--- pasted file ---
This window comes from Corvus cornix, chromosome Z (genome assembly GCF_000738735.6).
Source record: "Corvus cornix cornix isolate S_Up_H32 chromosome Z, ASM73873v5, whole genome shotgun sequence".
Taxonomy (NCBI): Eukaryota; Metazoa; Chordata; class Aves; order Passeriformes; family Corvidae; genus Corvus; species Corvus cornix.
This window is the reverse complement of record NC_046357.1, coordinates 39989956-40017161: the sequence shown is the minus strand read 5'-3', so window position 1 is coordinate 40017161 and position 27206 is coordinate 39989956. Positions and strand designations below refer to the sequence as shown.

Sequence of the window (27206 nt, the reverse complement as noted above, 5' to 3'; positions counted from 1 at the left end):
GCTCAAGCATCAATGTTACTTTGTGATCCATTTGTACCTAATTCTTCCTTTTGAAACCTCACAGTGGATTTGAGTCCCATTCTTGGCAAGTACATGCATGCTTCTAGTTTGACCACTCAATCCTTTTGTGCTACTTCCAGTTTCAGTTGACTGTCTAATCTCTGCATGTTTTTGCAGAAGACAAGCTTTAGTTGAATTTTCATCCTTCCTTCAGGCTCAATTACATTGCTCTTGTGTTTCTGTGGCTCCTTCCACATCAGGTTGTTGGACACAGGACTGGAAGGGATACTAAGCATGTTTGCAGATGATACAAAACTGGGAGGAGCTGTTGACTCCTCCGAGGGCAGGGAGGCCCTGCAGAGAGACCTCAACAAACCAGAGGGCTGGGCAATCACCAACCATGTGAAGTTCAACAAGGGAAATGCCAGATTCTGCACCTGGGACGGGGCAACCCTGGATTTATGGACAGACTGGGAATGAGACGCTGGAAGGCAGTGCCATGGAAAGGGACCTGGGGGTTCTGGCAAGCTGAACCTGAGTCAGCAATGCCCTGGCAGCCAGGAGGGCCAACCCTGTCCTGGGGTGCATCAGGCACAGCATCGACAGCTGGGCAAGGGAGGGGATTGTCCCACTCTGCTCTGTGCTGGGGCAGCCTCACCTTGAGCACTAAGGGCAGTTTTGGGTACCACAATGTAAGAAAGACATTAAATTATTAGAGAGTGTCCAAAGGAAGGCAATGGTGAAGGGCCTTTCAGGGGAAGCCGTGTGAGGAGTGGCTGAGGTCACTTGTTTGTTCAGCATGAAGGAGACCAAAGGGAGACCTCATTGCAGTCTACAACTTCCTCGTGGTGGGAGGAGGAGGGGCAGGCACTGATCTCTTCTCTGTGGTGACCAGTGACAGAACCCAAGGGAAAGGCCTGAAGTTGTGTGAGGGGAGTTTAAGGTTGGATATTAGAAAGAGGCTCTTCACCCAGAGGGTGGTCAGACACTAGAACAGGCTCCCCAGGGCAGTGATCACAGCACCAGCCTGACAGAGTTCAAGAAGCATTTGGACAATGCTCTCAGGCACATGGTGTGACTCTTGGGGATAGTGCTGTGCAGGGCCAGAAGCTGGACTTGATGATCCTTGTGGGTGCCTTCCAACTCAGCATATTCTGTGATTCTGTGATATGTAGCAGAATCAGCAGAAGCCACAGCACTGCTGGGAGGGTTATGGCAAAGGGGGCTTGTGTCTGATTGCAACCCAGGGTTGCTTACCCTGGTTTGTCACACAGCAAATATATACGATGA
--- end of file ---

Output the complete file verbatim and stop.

This window comes from Corvus cornix, chromosome Z (genome assembly GCF_000738735.6).
Source record: "Corvus cornix cornix isolate S_Up_H32 chromosome Z, ASM73873v5, whole genome shotgun sequence".
Taxonomy (NCBI): Eukaryota; Metazoa; Chordata; class Aves; order Passeriformes; family Corvidae; genus Corvus; species Corvus cornix.
This window is the reverse complement of record NC_046357.1, coordinates 39989956-40017161: the sequence shown is the minus strand read 5'-3', so window position 1 is coordinate 40017161 and position 27206 is coordinate 39989956. Positions and strand designations below refer to the sequence as shown.

Sequence of the window (27206 nt, the reverse complement as noted above, 5' to 3'; positions counted from 1 at the left end):
GCTCAAGCATCAATGTTACTTTGTGATCCATTTGTACCTAATTCTTCCTTTTGAAACCTCACAGTGGATTTGAGTCCCATTCTTGGCAAGTACATGCATGCTTCTAGTTTGACCACTCAATCCTTTTGTGCTACTTCCAGTTTCAGTTGACTGTCTAATCTCTGCATGTTTTTGCAGAAGACAAGCTTTAGTTGAATTTTCATCCTTCCTTCAGGCTCAATTACATTGCTCTTGTGTTTCTGTGGCTCCTTCCACATCAGGTTGTTGGACACAGGACTGGAAGGGATACTAAGCATGTTTGCAGATGATACAAAACTGGGAGGAGCTGTTGACTCCTCCGAGGGCAGGGAGGCCCTGCAGAGAGACCTCAACAAACCAGAGGGCTGGGCAATCACCAACCATGTGAAGTTCAACAAGGGAAATGCCAGATTCTGCACCTGGGACGGGGCAACCCTGGATTTATGGACAGACTGGGAATGAGACGCTGGAAGGCAGTGCCATGGAAAGGGACCTGGGGGTTCTGGCAAGCTGAACCTGAGTCAGCAATGCCCTGGCAGCCAGGAGGGCCAACCCTGTCCTGGGGTGCATCAGGCACAGCATCGACAGCTGGGCAAGGGAGGGGATTGTCCCACTCTGCTCTGTGCTGGGGCAGCCTCACCTTGAGCACTAAGGGCAGTTTTGGGTACCACAATGTAAGAAAGACATTAAATTATTAGAGAGTGTCCAAAGGAAGGCAATGGTGAAGGGCCTTTCAGGGGAAGCCGTGTGAGGAGTGGCTGAGGTCACTTGTTTGTTCAGCATGAAGGAGACCAAAGGGAGACCTCATTGCAGTCTACAACTTCCTCGTGGTGGGAGGAGGAGGGGCAGGCACTGATCTCTTCTCTGTGGTGACCAGTGACAGAACCCAAGGGAAAGGCCTGAAGTTGTGTGAGGGGAGTTTAAGGTTGGATATTAGAAAGAGGCTCTTCACCCAGAGGGTGGTCAGACACTAGAACAGGCTCCCCAGGGCAGTGATCACAGCACCAGCCTGACAGAGTTCAAGAAGCATTTGGACAATGCTCTCAGGCACATGGTGTGACTCTTGGGGATAGTGCTGTGCAGGGCCAGAAGCTGGACTTGATGATCCTTGTGGGTGCCTTCCAACTCAGCATATTCTGTGATTCTGTGATATGTAGCAGAATCAGCAGAAGCCACAGCACTGCTGGGAGGGTTATGGCAAAGGGGGCTTGTGTCTGATTGCAACCCAGGGTTGCTTACCCTGGTTTGTCACACAGCAAATATATACGATGA